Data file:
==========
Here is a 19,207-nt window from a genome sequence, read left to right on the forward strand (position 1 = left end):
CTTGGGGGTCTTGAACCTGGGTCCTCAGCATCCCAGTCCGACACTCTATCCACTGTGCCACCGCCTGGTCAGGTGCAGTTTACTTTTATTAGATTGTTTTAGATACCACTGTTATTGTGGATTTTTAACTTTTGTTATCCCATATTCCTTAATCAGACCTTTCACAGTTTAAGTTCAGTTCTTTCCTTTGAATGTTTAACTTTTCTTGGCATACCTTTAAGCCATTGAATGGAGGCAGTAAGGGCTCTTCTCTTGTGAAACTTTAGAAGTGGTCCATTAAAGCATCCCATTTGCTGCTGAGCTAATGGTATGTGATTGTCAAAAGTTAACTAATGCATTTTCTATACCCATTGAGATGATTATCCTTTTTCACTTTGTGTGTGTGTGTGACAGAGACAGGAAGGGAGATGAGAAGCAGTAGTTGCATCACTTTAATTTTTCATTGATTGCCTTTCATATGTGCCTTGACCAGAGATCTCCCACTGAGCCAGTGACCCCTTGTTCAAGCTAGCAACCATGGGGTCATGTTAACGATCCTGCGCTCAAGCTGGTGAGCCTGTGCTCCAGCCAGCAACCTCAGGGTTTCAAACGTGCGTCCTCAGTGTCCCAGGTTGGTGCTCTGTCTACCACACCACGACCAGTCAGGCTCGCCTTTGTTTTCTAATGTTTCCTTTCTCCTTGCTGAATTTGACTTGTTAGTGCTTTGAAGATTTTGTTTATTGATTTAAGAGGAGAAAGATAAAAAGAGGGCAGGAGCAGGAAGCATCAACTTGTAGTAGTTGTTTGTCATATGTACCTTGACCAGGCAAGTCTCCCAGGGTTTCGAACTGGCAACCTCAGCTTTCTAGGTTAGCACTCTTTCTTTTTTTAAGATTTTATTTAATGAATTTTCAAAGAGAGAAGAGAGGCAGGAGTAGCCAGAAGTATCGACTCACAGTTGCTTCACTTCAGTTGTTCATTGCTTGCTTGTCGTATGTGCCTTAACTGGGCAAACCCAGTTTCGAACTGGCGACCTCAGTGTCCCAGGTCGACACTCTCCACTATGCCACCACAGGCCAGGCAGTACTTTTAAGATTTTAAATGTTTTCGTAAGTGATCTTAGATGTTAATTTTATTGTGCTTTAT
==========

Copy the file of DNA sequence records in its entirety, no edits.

Here is a 19,207-nt window from a genome sequence, read left to right on the forward strand (position 1 = left end):
CTTGGGGGTCTTGAACCTGGGTCCTCAGCATCCCAGTCCGACACTCTATCCACTGTGCCACCGCCTGGTCAGGTGCAGTTTACTTTTATTAGATTGTTTTAGATACCACTGTTATTGTGGATTTTTAACTTTTGTTATCCCATATTCCTTAATCAGACCTTTCACAGTTTAAGTTCAGTTCTTTCCTTTGAATGTTTAACTTTTCTTGGCATACCTTTAAGCCATTGAATGGAGGCAGTAAGGGCTCTTCTCTTGTGAAACTTTAGAAGTGGTCCATTAAAGCATCCCATTTGCTGCTGAGCTAATGGTATGTGATTGTCAAAAGTTAACTAATGCATTTTCTATACCCATTGAGATGATTATCCTTTTTCACTTTGTGTGTGTGTGTGACAGAGACAGGAAGGGAGATGAGAAGCAGTAGTTGCATCACTTTAATTTTTCATTGATTGCCTTTCATATGTGCCTTGACCAGAGATCTCCCACTGAGCCAGTGACCCCTTGTTCAAGCTAGCAACCATGGGGTCATGTTAACGATCCTGCGCTCAAGCTGGTGAGCCTGTGCTCCAGCCAGCAACCTCAGGGTTTCAAACGTGCGTCCTCAGTGTCCCAGGTTGGTGCTCTGTCTACCACACCACGACCAGTCAGGCTCGCCTTTGTTTTCTAATGTTTCCTTTCTCCTTGCTGAATTTGACTTGTTAGTGCTTTGAAGATTTTGTTTATTGATTTAAGAGGAGAAAGATAAAAAGAGGGCAGGAGCAGGAAGCATCAACTTGTAGTAGTTGTTTGTCATATGTACCTTGACCAGGCAAGTCTCCCAGGGTTTCGAACTGGCAACCTCAGCTTTCTAGGTTAGCACTCTTTCTTTTTTTAAGATTTTATTTAATGAATTTTCAAAGAGAGAAGAGAGGCAGGAGTAGCCAGAAGTATCGACTCACAGTTGCTTCACTTCAGTTGTTCATTGCTTGCTTGTCGTATGTGCCTTAACTGGGCAAACCCAGTTTCGAACTGGCGACCTCAGTGTCCCAGGTCGACACTCTCCACTATGCCACCACAGGCCAGGCAGTACTTTTAAGATTTTAAATGTTTTCGTAAGTGATCTTAGATGTTAATTTTATTGTGCTTTAT